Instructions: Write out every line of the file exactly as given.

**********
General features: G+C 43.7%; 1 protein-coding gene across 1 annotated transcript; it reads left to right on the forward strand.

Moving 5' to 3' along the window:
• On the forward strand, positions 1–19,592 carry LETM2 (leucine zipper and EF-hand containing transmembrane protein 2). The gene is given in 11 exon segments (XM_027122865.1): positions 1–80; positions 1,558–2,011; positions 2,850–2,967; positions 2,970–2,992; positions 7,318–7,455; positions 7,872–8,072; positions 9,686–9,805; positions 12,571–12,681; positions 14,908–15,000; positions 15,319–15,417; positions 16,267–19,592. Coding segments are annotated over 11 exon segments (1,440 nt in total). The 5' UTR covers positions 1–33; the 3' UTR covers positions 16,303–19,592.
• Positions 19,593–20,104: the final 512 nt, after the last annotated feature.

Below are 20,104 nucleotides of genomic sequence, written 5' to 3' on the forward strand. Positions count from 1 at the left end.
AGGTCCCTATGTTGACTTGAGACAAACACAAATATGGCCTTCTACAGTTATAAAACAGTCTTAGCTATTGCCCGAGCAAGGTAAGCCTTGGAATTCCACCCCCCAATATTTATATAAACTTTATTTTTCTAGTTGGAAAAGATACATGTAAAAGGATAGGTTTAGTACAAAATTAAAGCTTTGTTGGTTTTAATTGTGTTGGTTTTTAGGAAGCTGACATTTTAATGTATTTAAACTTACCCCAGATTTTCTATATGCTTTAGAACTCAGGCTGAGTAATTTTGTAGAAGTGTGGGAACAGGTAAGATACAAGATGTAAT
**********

General features: G+C 43.7%; 1 protein-coding gene across 1 annotated transcript; it reads left to right on the forward strand.

Moving 5' to 3' along the window:
• On the forward strand, positions 1–19,592 carry LETM2 (leucine zipper and EF-hand containing transmembrane protein 2). The gene is given in 11 exon segments (XM_027122865.1): positions 1–80; positions 1,558–2,011; positions 2,850–2,967; positions 2,970–2,992; positions 7,318–7,455; positions 7,872–8,072; positions 9,686–9,805; positions 12,571–12,681; positions 14,908–15,000; positions 15,319–15,417; positions 16,267–19,592. Coding segments are annotated over 11 exon segments (1,440 nt in total). The 5' UTR covers positions 1–33; the 3' UTR covers positions 16,303–19,592.
• Positions 19,593–20,104: the final 512 nt, after the last annotated feature.

Below are 20,104 nucleotides of genomic sequence, written 5' to 3' on the forward strand. Positions count from 1 at the left end.
AGGTCCCTATGTTGACTTGAGACAAACACAAATATGGCCTTCTACAGTTATAAAACAGTCTTAGCTATTGCCCGAGCAAGGTAAGCCTTGGAATTCCACCCCCCAATATTTATATAAACTTTATTTTTCTAGTTGGAAAAGATACATGTAAAAGGATAGGTTTAGTACAAAATTAAAGCTTTGTTGGTTTTAATTGTGTTGGTTTTTAGGAAGCTGACATTTTAATGTATTTAAACTTACCCCAGATTTTCTATATGCTTTAGAACTCAGGCTGAGTAATTTTGTAGAAGTGTGGGAACAGGTAAGATACAAGATGTAAT